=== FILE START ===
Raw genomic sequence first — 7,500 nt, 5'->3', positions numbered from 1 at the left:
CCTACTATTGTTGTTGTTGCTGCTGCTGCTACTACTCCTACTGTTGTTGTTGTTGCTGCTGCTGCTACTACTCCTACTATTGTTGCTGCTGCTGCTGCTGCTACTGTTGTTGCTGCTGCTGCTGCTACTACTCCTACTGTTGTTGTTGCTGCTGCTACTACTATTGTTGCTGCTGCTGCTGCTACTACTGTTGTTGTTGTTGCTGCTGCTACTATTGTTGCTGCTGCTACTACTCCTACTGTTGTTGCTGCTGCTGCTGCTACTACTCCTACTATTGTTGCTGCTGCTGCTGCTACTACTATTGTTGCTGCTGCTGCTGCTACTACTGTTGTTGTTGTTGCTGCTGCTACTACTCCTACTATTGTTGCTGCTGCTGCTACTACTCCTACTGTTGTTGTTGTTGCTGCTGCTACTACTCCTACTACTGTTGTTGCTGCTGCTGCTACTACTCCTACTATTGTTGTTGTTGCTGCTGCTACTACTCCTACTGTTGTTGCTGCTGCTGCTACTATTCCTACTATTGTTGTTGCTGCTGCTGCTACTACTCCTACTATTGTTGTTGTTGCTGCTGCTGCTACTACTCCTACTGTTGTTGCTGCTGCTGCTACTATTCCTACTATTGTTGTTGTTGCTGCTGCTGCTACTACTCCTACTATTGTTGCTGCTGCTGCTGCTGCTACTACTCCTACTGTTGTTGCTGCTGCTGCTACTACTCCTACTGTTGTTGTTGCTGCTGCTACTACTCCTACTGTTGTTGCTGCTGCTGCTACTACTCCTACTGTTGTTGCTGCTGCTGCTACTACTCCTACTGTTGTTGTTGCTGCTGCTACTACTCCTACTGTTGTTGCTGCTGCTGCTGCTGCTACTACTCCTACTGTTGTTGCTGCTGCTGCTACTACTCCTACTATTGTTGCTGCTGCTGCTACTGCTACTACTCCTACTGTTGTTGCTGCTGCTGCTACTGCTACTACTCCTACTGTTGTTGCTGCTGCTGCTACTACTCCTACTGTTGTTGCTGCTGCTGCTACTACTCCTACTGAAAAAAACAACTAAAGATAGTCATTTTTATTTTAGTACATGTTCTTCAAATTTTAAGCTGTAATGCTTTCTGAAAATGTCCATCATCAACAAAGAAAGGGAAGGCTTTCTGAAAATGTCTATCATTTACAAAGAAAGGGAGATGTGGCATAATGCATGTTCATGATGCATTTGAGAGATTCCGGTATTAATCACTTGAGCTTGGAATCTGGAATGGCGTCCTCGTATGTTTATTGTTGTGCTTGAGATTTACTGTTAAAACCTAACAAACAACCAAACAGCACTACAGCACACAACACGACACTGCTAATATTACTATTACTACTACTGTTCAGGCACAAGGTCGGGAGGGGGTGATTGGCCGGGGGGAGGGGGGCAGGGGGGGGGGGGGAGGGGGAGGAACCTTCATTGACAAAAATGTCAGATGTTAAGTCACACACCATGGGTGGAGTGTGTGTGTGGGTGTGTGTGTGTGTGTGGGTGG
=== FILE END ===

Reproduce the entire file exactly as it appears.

Raw genomic sequence first — 7,500 nt, 5'->3', positions numbered from 1 at the left:
CCTACTATTGTTGTTGTTGCTGCTGCTGCTACTACTCCTACTGTTGTTGTTGTTGCTGCTGCTGCTACTACTCCTACTATTGTTGCTGCTGCTGCTGCTGCTACTGTTGTTGCTGCTGCTGCTGCTACTACTCCTACTGTTGTTGTTGCTGCTGCTACTACTATTGTTGCTGCTGCTGCTGCTACTACTGTTGTTGTTGTTGCTGCTGCTACTATTGTTGCTGCTGCTACTACTCCTACTGTTGTTGCTGCTGCTGCTGCTACTACTCCTACTATTGTTGCTGCTGCTGCTGCTACTACTATTGTTGCTGCTGCTGCTGCTACTACTGTTGTTGTTGTTGCTGCTGCTACTACTCCTACTATTGTTGCTGCTGCTGCTACTACTCCTACTGTTGTTGTTGTTGCTGCTGCTACTACTCCTACTACTGTTGTTGCTGCTGCTGCTACTACTCCTACTATTGTTGTTGTTGCTGCTGCTACTACTCCTACTGTTGTTGCTGCTGCTGCTACTATTCCTACTATTGTTGTTGCTGCTGCTGCTACTACTCCTACTATTGTTGTTGTTGCTGCTGCTGCTACTACTCCTACTGTTGTTGCTGCTGCTGCTACTATTCCTACTATTGTTGTTGTTGCTGCTGCTGCTACTACTCCTACTATTGTTGCTGCTGCTGCTGCTGCTACTACTCCTACTGTTGTTGCTGCTGCTGCTACTACTCCTACTGTTGTTGTTGCTGCTGCTACTACTCCTACTGTTGTTGCTGCTGCTGCTACTACTCCTACTGTTGTTGCTGCTGCTGCTACTACTCCTACTGTTGTTGTTGCTGCTGCTACTACTCCTACTGTTGTTGCTGCTGCTGCTGCTGCTACTACTCCTACTGTTGTTGCTGCTGCTGCTACTACTCCTACTATTGTTGCTGCTGCTGCTACTGCTACTACTCCTACTGTTGTTGCTGCTGCTGCTACTGCTACTACTCCTACTGTTGTTGCTGCTGCTGCTACTACTCCTACTGTTGTTGCTGCTGCTGCTACTACTCCTACTGAAAAAAACAACTAAAGATAGTCATTTTTATTTTAGTACATGTTCTTCAAATTTTAAGCTGTAATGCTTTCTGAAAATGTCCATCATCAACAAAGAAAGGGAAGGCTTTCTGAAAATGTCTATCATTTACAAAGAAAGGGAGATGTGGCATAATGCATGTTCATGATGCATTTGAGAGATTCCGGTATTAATCACTTGAGCTTGGAATCTGGAATGGCGTCCTCGTATGTTTATTGTTGTGCTTGAGATTTACTGTTAAAACCTAACAAACAACCAAACAGCACTACAGCACACAACACGACACTGCTAATATTACTATTACTACTACTGTTCAGGCACAAGGTCGGGAGGGGGTGATTGGCCGGGGGGAGGGGGGCAGGGGGGGGGGGGGAGGGGGAGGAACCTTCATTGACAAAAATGTCAGATGTTAAGTCACACACCATGGGTGGAGTGTGTGTGTGGGTGTGTGTGTGTGTGTGGGTGG